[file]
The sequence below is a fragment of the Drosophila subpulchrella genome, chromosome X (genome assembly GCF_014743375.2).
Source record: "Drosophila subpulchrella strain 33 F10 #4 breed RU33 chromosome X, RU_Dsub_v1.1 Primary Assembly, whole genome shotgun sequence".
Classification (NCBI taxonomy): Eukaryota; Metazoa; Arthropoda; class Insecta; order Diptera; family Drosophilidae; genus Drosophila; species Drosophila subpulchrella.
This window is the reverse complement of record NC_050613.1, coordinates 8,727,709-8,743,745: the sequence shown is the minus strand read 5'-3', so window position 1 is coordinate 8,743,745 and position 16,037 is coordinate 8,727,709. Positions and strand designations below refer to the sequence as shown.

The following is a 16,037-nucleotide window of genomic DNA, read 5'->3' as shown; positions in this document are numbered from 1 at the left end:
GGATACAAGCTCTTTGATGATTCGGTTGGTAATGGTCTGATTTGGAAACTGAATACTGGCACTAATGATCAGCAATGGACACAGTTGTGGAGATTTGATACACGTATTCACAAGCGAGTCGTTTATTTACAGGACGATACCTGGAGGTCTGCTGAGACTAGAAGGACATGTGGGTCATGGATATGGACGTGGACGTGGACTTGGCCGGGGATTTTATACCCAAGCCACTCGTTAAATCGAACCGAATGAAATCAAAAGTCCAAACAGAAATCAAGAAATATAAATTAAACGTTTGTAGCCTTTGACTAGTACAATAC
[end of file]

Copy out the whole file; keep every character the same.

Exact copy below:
The sequence below is a fragment of the Drosophila subpulchrella genome, chromosome X (genome assembly GCF_014743375.2).
Source record: "Drosophila subpulchrella strain 33 F10 #4 breed RU33 chromosome X, RU_Dsub_v1.1 Primary Assembly, whole genome shotgun sequence".
Classification (NCBI taxonomy): Eukaryota; Metazoa; Arthropoda; class Insecta; order Diptera; family Drosophilidae; genus Drosophila; species Drosophila subpulchrella.
This window is the reverse complement of record NC_050613.1, coordinates 8,727,709-8,743,745: the sequence shown is the minus strand read 5'-3', so window position 1 is coordinate 8,743,745 and position 16,037 is coordinate 8,727,709. Positions and strand designations below refer to the sequence as shown.

The following is a 16,037-nucleotide window of genomic DNA, read 5'->3' as shown; positions in this document are numbered from 1 at the left end:
GGATACAAGCTCTTTGATGATTCGGTTGGTAATGGTCTGATTTGGAAACTGAATACTGGCACTAATGATCAGCAATGGACACAGTTGTGGAGATTTGATACACGTATTCACAAGCGAGTCGTTTATTTACAGGACGATACCTGGAGGTCTGCTGAGACTAGAAGGACATGTGGGTCATGGATATGGACGTGGACGTGGACTTGGCCGGGGATTTTATACCCAAGCCACTCGTTAAATCGAACCGAATGAAATCAAAAGTCCAAACAGAAATCAAGAAATATAAATTAAACGTTTGTAGCCTTTGACTAGTACAATAC